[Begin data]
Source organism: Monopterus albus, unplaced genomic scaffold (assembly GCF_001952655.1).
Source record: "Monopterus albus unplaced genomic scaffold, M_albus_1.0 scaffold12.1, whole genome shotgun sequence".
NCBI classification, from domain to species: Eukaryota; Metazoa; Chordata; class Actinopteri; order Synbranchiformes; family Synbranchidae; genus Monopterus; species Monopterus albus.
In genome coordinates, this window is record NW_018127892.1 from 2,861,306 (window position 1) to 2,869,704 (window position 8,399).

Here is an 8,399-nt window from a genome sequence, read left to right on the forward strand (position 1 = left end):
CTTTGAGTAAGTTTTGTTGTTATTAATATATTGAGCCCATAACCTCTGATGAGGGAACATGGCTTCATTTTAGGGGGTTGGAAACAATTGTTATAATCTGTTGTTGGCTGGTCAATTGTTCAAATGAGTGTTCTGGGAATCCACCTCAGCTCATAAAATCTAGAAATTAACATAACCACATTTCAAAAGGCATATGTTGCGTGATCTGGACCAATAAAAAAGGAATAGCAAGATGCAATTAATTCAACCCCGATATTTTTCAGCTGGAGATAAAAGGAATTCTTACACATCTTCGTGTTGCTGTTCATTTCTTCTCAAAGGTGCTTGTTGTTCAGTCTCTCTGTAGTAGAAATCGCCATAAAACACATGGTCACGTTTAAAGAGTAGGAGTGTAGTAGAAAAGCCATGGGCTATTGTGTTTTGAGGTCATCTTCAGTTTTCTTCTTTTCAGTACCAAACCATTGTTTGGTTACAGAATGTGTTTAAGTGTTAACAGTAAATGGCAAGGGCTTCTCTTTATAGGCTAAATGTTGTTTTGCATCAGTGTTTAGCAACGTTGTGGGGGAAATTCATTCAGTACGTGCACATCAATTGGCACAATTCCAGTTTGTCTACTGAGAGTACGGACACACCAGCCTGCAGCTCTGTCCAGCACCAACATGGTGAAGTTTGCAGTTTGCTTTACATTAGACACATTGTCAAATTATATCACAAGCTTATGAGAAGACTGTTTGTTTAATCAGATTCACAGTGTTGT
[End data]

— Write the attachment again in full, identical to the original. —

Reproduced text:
Source organism: Monopterus albus, unplaced genomic scaffold (assembly GCF_001952655.1).
Source record: "Monopterus albus unplaced genomic scaffold, M_albus_1.0 scaffold12.1, whole genome shotgun sequence".
NCBI classification, from domain to species: Eukaryota; Metazoa; Chordata; class Actinopteri; order Synbranchiformes; family Synbranchidae; genus Monopterus; species Monopterus albus.
In genome coordinates, this window is record NW_018127892.1 from 2,861,306 (window position 1) to 2,869,704 (window position 8,399).

Here is an 8,399-nt window from a genome sequence, read left to right on the forward strand (position 1 = left end):
CTTTGAGTAAGTTTTGTTGTTATTAATATATTGAGCCCATAACCTCTGATGAGGGAACATGGCTTCATTTTAGGGGGTTGGAAACAATTGTTATAATCTGTTGTTGGCTGGTCAATTGTTCAAATGAGTGTTCTGGGAATCCACCTCAGCTCATAAAATCTAGAAATTAACATAACCACATTTCAAAAGGCATATGTTGCGTGATCTGGACCAATAAAAAAGGAATAGCAAGATGCAATTAATTCAACCCCGATATTTTTCAGCTGGAGATAAAAGGAATTCTTACACATCTTCGTGTTGCTGTTCATTTCTTCTCAAAGGTGCTTGTTGTTCAGTCTCTCTGTAGTAGAAATCGCCATAAAACACATGGTCACGTTTAAAGAGTAGGAGTGTAGTAGAAAAGCCATGGGCTATTGTGTTTTGAGGTCATCTTCAGTTTTCTTCTTTTCAGTACCAAACCATTGTTTGGTTACAGAATGTGTTTAAGTGTTAACAGTAAATGGCAAGGGCTTCTCTTTATAGGCTAAATGTTGTTTTGCATCAGTGTTTAGCAACGTTGTGGGGGAAATTCATTCAGTACGTGCACATCAATTGGCACAATTCCAGTTTGTCTACTGAGAGTACGGACACACCAGCCTGCAGCTCTGTCCAGCACCAACATGGTGAAGTTTGCAGTTTGCTTTACATTAGACACATTGTCAAATTATATCACAAGCTTATGAGAAGACTGTTTGTTTAATCAGATTCACAGTGTTGT